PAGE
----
11 July

How to Fire a Client (the Right Way)

Did you know that you have the freedom to fire a client? Sometimes, no matter how long we’ve been Freelancers or Virtual Assistants, it’s hard to shake an employee mindset. We think that if anyone’s going to be fired, it’s us.

But remember that as an online business owner, you have the freedom to choose who you want to work with. If a client relationship becomes unbearable, you aren’t stuck with it. You can choose to fire that client and find another one.

In a recent VAClassroom University Virtual Office Hours session, co-founder Craig Cannings discussed ways to manage client expectations and tactfully address concerns. In every client relationship, the hope is that we can come to a mutually beneficial agreement that respects both parties and upholds the terms of our contract.

But sometimes difficult clients ignore our concerns and continue the way they are. That’s when you need to consider finishing off your project and leaving them. Craig calls these types of clients “Demanding Dan.” Their behavior is degrading and disrespectful, akin to workplace bullying. As Craig says, “There’s no place for clients like that in your business.”

Important note: If you are being sexually harassed or feel unsafe as a result of your client’s behavior, please contact your local authorities and seek professional help. In other circumstances, the below strategies may apply.

Warning Signs for When You Need to Consider Firing a Client

In an article titled “How to Fire a Horrible Client,” Felicia Sullivan explains the difference between a terrible client and a challenging one:

“Bad clients don’t respect your expertise, time, or work ethic, while challenging customers might simply have a work style that clashes with your own, or they’re dealing with unnatural levels of bureaucracy, or they’re likely raising the bar for the work you’re able to produce.”

This difference is important because, as Sullivan says, “You can adjust your style and process to the challenging client, but the horrible one will never be a true partner.”

With that in mind, let’s take another look at our Demanding Dan character to see what prevents him from ever being a true partner:

1. Communication Issues

• You send him an email, and he takes forever to respond. Sometimes you ask him a question in advance of a project due date, and he leaves you hanging until the very last minute.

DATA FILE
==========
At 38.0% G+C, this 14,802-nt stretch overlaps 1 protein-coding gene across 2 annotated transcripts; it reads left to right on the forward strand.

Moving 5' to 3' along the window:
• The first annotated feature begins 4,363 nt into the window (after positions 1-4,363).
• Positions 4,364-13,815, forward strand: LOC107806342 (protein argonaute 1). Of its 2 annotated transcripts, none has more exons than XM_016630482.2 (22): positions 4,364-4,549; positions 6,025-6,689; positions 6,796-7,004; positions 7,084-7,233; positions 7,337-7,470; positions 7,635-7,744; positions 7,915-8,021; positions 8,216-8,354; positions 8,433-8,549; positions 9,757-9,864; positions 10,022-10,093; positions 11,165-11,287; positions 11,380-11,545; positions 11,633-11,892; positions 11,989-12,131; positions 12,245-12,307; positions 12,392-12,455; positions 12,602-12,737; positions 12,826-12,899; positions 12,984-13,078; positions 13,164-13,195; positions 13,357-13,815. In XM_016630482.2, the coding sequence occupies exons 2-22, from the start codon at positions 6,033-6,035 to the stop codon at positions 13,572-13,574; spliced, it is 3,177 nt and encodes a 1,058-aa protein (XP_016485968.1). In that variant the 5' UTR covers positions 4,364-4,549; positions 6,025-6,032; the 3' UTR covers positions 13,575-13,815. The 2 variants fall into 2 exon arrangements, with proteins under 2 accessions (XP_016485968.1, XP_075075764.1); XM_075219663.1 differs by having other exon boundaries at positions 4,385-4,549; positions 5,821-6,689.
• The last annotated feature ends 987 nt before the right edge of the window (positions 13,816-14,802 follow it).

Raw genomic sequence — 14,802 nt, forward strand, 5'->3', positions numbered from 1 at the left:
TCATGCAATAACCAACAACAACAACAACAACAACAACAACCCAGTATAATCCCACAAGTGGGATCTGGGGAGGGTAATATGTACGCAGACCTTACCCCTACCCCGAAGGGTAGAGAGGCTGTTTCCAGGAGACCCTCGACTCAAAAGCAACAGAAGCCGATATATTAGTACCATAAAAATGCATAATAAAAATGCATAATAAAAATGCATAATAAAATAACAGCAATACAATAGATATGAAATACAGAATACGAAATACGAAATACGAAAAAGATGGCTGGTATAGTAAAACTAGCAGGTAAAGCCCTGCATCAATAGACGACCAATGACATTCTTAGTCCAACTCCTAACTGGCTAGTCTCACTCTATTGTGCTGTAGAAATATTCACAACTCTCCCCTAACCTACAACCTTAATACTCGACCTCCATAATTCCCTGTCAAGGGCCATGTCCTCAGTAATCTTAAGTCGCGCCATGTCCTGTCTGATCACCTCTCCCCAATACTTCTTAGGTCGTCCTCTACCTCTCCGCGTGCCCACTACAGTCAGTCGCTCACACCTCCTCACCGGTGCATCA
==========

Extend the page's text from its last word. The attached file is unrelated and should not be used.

• He texts or phones you outside of your defined office hours, expecting you to take business calls late at night and on weekends or holidays.
• He refuses to answer your questions clearly. Sometimes it seems like he’s being purposely vague so he doesn’t have to commit to something.

2. Unreasonable Expectations

• He expects you to be at his beck and call for everything from “What’s the URL for such and such,” to “Send me this document right now.” When people ask your work schedule, you start telling them that you work “on call.”
• He expects you to finish projects in an unreasonably short period of time. When you explain why it will take longer, he refuses to accept your timeline.
• He expects you to learn complicated, specialized tasks outside of your training and niche. When you refer him to another Freelancer or Virtual Assistant who specializes in that skill, he complains that it should be easy for anyone to do.

3. Unacceptable Scope Creep

• Demanding Dan loves scope creep. Unexpected tasks are not added to the contract as an amendment. You’re still being paid the same as you were before, with the same timelines.
• Your tasks change drastically from what you were originally hired for. He tells you that it’s part of your role, and if you don’t like it, too bad.
• Your skills are not valued. He prefers to think of you as unskilled labor he can train and shape for a desired role rather than benefit from your specialized skills and training.

4. Disrespectful Behavior

• He micromanages and continually second-guesses your competence. No matter how long you work for Demanding Dan, you get the feeling that he still doesn’t trust you, and you have to prove yourself.
• He’s domineering and demanding. His manner towards you is patronizing, and he gives you the sense that you should feel lucky to work for him.
• He attacks your self-esteem, either through overt insults or more subtle backhanded compliments like “You did a great job on that project… I’m surprised.”
• He pays late or doesn’t pay you at all. We explore this topic more thoroughly in our previous blog post “Help! My Client Won’t Pay Me!

These are just a few examples of warning signs that you need to fire a Demanding Dan. You may have some examples of your own. If clients like this are unbending when you tactfully express your concerns and propose mutually beneficial changes, it’s time to let them go with grace and dignity.

Strategies for Letting a Client Go without Burning Bridges

There’s something oddly satisfying about those scenes in movies or TV shows where an employee shouts, “I quit,” and storms out of the office. With clients like Demanding Dan, many of us would be tempted to do the same.